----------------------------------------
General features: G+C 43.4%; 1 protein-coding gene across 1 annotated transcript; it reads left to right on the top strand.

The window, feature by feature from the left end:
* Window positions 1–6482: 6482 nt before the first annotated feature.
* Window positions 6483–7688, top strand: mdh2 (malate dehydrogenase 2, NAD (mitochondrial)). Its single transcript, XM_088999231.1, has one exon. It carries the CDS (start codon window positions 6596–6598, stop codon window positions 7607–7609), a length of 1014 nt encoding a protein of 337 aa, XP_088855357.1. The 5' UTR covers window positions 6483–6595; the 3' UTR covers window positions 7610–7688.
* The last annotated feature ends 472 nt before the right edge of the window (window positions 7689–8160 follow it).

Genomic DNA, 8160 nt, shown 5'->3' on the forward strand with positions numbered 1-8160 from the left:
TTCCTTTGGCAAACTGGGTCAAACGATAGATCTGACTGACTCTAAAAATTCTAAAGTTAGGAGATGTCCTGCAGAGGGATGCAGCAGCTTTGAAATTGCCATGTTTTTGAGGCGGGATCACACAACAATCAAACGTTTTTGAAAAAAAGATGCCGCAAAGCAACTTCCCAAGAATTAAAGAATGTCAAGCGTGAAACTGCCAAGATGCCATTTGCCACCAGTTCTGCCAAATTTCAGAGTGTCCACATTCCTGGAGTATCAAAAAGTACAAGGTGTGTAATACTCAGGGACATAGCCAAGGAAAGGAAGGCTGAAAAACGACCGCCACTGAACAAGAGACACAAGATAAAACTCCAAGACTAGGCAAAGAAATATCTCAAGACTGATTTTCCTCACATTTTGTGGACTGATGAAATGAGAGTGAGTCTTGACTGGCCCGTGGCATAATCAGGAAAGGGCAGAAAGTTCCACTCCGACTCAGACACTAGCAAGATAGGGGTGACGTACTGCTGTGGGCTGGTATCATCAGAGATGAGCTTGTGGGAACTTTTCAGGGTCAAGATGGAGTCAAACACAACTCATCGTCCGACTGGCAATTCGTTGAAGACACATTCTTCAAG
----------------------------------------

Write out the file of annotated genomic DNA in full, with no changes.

General features: G+C 43.4%; 1 protein-coding gene across 1 annotated transcript; it reads left to right on the top strand.

The window, feature by feature from the left end:
* Window positions 1–6482: 6482 nt before the first annotated feature.
* Window positions 6483–7688, top strand: mdh2 (malate dehydrogenase 2, NAD (mitochondrial)). Its single transcript, XM_088999231.1, has one exon. It carries the CDS (start codon window positions 6596–6598, stop codon window positions 7607–7609), a length of 1014 nt encoding a protein of 337 aa, XP_088855357.1. The 5' UTR covers window positions 6483–6595; the 3' UTR covers window positions 7610–7688.
* The last annotated feature ends 472 nt before the right edge of the window (window positions 7689–8160 follow it).

Genomic DNA, 8160 nt, shown 5'->3' on the forward strand with positions numbered 1-8160 from the left:
TTCCTTTGGCAAACTGGGTCAAACGATAGATCTGACTGACTCTAAAAATTCTAAAGTTAGGAGATGTCCTGCAGAGGGATGCAGCAGCTTTGAAATTGCCATGTTTTTGAGGCGGGATCACACAACAATCAAACGTTTTTGAAAAAAAGATGCCGCAAAGCAACTTCCCAAGAATTAAAGAATGTCAAGCGTGAAACTGCCAAGATGCCATTTGCCACCAGTTCTGCCAAATTTCAGAGTGTCCACATTCCTGGAGTATCAAAAAGTACAAGGTGTGTAATACTCAGGGACATAGCCAAGGAAAGGAAGGCTGAAAAACGACCGCCACTGAACAAGAGACACAAGATAAAACTCCAAGACTAGGCAAAGAAATATCTCAAGACTGATTTTCCTCACATTTTGTGGACTGATGAAATGAGAGTGAGTCTTGACTGGCCCGTGGCATAATCAGGAAAGGGCAGAAAGTTCCACTCCGACTCAGACACTAGCAAGATAGGGGTGACGTACTGCTGTGGGCTGGTATCATCAGAGATGAGCTTGTGGGAACTTTTCAGGGTCAAGATGGAGTCAAACACAACTCATCGTCCGACTGGCAATTCGTTGAAGACACATTCTTCAAG